Uniquely American?

This article (via Insty) lists the top 5 restaurants that define America, and quite frankly, it made me gloomy. Here’s why.

Two of the restaurant chains (Taco Bell and Domino’s) are basically watered-down bastardizations of another country’s food type.  Taco Bell is barely Mexican, and Domino’s is barely Italian — much as is the case with Spaghetti Warehouse and Olive Garden.  (I do take issue with the author’s lionization of made-in-Italy pizza, by the way.  I think you get better pizza in New Jersey and Chicago than anything made in Rome, for instance.)  That both Domino’s and Taco Bell are so popular — despite their tenuous relationship with their specific ethnic origins — is fine, I guess;  but it does point to the homogenization of the American diet, which is not so good.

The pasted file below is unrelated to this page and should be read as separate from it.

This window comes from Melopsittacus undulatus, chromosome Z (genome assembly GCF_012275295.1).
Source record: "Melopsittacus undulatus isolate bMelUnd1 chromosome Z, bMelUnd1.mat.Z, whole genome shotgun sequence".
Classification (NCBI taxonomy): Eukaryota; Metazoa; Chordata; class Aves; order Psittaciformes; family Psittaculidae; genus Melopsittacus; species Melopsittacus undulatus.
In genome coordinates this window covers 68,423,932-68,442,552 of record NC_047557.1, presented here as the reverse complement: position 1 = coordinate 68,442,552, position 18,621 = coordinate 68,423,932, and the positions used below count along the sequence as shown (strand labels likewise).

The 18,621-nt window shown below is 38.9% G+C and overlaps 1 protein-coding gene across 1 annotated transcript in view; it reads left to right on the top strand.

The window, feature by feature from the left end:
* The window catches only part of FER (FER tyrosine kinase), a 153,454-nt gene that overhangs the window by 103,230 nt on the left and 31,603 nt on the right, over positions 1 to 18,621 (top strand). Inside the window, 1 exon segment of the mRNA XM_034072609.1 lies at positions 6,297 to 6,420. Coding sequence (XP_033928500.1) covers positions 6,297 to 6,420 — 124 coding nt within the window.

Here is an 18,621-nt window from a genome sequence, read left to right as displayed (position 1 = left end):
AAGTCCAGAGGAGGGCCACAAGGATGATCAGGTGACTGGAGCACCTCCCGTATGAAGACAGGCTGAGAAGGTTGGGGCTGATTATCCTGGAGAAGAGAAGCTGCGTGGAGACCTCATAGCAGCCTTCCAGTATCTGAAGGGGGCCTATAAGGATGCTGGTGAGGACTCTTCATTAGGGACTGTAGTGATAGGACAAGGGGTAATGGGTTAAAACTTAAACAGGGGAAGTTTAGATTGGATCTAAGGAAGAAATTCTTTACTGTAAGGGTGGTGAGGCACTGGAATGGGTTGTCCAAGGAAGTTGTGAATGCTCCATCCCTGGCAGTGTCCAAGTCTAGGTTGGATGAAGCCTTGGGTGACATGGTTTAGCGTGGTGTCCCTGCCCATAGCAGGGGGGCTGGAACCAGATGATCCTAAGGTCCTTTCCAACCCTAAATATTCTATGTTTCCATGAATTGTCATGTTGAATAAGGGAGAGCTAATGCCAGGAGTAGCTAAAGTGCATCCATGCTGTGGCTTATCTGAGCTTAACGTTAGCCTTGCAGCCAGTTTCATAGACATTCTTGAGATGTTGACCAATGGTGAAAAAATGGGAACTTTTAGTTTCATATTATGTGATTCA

Then there’s this about Starbucks:

When Howard Schultz conceptualized Starbucks, he wanted the coffee shop to be a “third place” for people. He knew that most people spent the majority of their time at home and at work. He hoped Starbucks would fill in any gaps that existed and become the place where people went when they were in between home and the office. And he succeeded.